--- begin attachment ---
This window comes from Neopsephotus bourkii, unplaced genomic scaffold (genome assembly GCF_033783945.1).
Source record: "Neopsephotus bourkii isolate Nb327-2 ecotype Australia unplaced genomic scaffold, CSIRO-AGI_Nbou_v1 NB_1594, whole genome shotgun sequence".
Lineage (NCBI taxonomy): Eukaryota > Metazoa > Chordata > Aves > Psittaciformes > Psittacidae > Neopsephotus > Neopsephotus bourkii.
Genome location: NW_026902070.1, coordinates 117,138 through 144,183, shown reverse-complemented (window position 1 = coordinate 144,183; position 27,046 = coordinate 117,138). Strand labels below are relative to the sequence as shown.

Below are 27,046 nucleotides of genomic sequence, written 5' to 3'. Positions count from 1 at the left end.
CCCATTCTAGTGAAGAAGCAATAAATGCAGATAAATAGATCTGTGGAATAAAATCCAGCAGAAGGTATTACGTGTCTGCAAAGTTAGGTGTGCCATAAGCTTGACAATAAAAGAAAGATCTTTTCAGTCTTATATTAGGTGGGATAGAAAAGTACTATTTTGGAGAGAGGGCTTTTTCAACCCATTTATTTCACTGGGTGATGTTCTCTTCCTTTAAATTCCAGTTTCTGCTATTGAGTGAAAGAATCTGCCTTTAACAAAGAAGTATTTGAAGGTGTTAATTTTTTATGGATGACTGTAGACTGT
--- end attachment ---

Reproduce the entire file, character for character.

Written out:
This window comes from Neopsephotus bourkii, unplaced genomic scaffold (genome assembly GCF_033783945.1).
Source record: "Neopsephotus bourkii isolate Nb327-2 ecotype Australia unplaced genomic scaffold, CSIRO-AGI_Nbou_v1 NB_1594, whole genome shotgun sequence".
Lineage (NCBI taxonomy): Eukaryota > Metazoa > Chordata > Aves > Psittaciformes > Psittacidae > Neopsephotus > Neopsephotus bourkii.
Genome location: NW_026902070.1, coordinates 117,138 through 144,183, shown reverse-complemented (window position 1 = coordinate 144,183; position 27,046 = coordinate 117,138). Strand labels below are relative to the sequence as shown.

Below are 27,046 nucleotides of genomic sequence, written 5' to 3'. Positions count from 1 at the left end.
CCCATTCTAGTGAAGAAGCAATAAATGCAGATAAATAGATCTGTGGAATAAAATCCAGCAGAAGGTATTACGTGTCTGCAAAGTTAGGTGTGCCATAAGCTTGACAATAAAAGAAAGATCTTTTCAGTCTTATATTAGGTGGGATAGAAAAGTACTATTTTGGAGAGAGGGCTTTTTCAACCCATTTATTTCACTGGGTGATGTTCTCTTCCTTTAAATTCCAGTTTCTGCTATTGAGTGAAAGAATCTGCCTTTAACAAAGAAGTATTTGAAGGTGTTAATTTTTTATGGATGACTGTAGACTGT